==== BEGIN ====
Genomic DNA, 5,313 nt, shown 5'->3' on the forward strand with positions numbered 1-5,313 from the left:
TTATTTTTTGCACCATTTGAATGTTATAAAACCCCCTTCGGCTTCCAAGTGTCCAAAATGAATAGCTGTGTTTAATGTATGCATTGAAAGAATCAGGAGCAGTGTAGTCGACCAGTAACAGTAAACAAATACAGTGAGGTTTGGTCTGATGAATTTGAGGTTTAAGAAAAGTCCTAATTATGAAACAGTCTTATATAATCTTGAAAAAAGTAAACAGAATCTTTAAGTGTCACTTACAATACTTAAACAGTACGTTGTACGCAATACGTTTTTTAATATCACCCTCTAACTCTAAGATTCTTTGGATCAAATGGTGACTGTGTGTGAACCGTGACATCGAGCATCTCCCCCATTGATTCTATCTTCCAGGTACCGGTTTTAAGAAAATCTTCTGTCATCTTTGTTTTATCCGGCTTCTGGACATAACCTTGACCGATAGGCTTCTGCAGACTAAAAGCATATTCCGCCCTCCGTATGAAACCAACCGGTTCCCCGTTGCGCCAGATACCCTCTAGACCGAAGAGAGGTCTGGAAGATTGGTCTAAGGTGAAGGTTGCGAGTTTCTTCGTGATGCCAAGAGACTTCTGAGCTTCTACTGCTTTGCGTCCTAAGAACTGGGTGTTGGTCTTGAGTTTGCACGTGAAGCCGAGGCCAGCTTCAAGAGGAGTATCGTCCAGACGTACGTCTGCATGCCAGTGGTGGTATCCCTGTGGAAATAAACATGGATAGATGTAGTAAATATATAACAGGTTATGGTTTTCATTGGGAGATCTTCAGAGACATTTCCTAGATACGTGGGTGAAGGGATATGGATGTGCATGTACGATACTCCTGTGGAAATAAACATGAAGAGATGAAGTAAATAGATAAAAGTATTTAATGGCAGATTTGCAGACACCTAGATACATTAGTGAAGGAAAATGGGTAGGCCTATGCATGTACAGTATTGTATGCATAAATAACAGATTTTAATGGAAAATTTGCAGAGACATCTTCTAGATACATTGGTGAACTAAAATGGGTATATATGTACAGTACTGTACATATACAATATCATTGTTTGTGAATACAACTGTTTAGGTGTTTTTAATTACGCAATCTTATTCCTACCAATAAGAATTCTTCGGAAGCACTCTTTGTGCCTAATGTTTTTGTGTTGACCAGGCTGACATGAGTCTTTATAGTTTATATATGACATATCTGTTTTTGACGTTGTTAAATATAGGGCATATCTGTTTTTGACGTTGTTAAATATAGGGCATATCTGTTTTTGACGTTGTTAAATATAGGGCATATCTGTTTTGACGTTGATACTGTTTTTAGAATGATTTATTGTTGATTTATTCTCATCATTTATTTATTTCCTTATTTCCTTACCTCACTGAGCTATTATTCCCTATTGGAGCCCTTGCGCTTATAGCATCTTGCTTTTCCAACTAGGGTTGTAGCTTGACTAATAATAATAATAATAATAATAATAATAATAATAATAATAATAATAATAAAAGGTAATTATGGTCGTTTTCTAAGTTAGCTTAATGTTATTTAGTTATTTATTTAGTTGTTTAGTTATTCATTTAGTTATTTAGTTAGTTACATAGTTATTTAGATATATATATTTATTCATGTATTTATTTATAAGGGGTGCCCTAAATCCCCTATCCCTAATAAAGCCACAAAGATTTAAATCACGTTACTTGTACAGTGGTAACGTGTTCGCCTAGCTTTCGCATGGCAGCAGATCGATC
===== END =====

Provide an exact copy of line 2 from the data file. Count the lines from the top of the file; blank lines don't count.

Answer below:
TTATTTTTTGCACCATTTGAATGTTATAAAACCCCCTTCGGCTTCCAAGTGTCCAAAATGAATAGCTGTGTTTAATGTATGCATTGAAAGAATCAGGAGCAGTGTAGTCGACCAGTAACAGTAAACAAATACAGTGAGGTTTGGTCTGATGAATTTGAGGTTTAAGAAAAGTCCTAATTATGAAACAGTCTTATATAATCTTGAAAAAAGTAAACAGAATCTTTAAGTGTCACTTACAATACTTAAACAGTACGTTGTACGCAATACGTTTTTTAATATCACCCTCTAACTCTAAGATTCTTTGGATCAAATGGTGACTGTGTGTGAACCGTGACATCGAGCATCTCCCCCATTGATTCTATCTTCCAGGTACCGGTTTTAAGAAAATCTTCTGTCATCTTTGTTTTATCCGGCTTCTGGACATAACCTTGACCGATAGGCTTCTGCAGACTAAAAGCATATTCCGCCCTCCGTATGAAACCAACCGGTTCCCCGTTGCGCCAGATACCCTCTAGACCGAAGAGAGGTCTGGAAGATTGGTCTAAGGTGAAGGTTGCGAGTTTCTTCGTGATGCCAAGAGACTTCTGAGCTTCTACTGCTTTGCGTCCTAAGAACTGGGTGTTGGTCTTGAGTTTGCACGTGAAGCCGAGGCCAGCTTCAAGAGGAGTATCGTCCAGACGTACGTCTGCATGCCAGTGGTGGTATCCCTGTGGAAATAAACATGGATAGATGTAGTAAATATATAACAGGTTATGGTTTTCATTGGGAGATCTTCAGAGACATTTCCTAGATACGTGGGTGAAGGGATATGGATGTGCATGTACGATACTCCTGTGGAAATAAACATGAAGAGATGAAGTAAATAGATAAAAGTATTTAATGGCAGATTTGCAGACACCTAGATACATTAGTGAAGGAAAATGGGTAGGCCTATGCATGTACAGTATTGTATGCATAAATAACAGATTTTAATGGAAAATTTGCAGAGACATCTTCTAGATACATTGGTGAACTAAAATGGGTATATATGTACAGTACTGTACATATACAATATCATTGTTTGTGAATACAACTGTTTAGGTGTTTTTAATTACGCAATCTTATTCCTACCAATAAGAATTCTTCGGAAGCACTCTTTGTGCCTAATGTTTTTGTGTTGACCAGGCTGACATGAGTCTTTATAGTTTATATATGACATATCTGTTTTTGACGTTGTTAAATATAGGGCATATCTGTTTTTGACGTTGTTAAATATAGGGCATATCTGTTTTTGACGTTGTTAAATATAGGGCATATCTGTTTTGACGTTGATACTGTTTTTAGAATGATTTATTGTTGATTTATTCTCATCATTTATTTATTTCCTTATTTCCTTACCTCACTGAGCTATTATTCCCTATTGGAGCCCTTGCGCTTATAGCATCTTGCTTTTCCAACTAGGGTTGTAGCTTGACTAATAATAATAATAATAATAATAATAATAATAATAATAATAATAATAATAAAAGGTAATTATGGTCGTTTTCTAAGTTAGCTTAATGTTATTTAGTTATTTATTTAGTTGTTTAGTTATTCATTTAGTTATTTAGTTAGTTACATAGTTATTTAGATATATATATTTATTCATGTATTTATTTATAAGGGGTGCCCTAAATCCCCTATCCCTAATAAAGCCACAAAGATTTAAATCACGTTACTTGTACAGTGGTAACGTGTTCGCCTAGCTTTCGCATGGCAGCAGATCGATC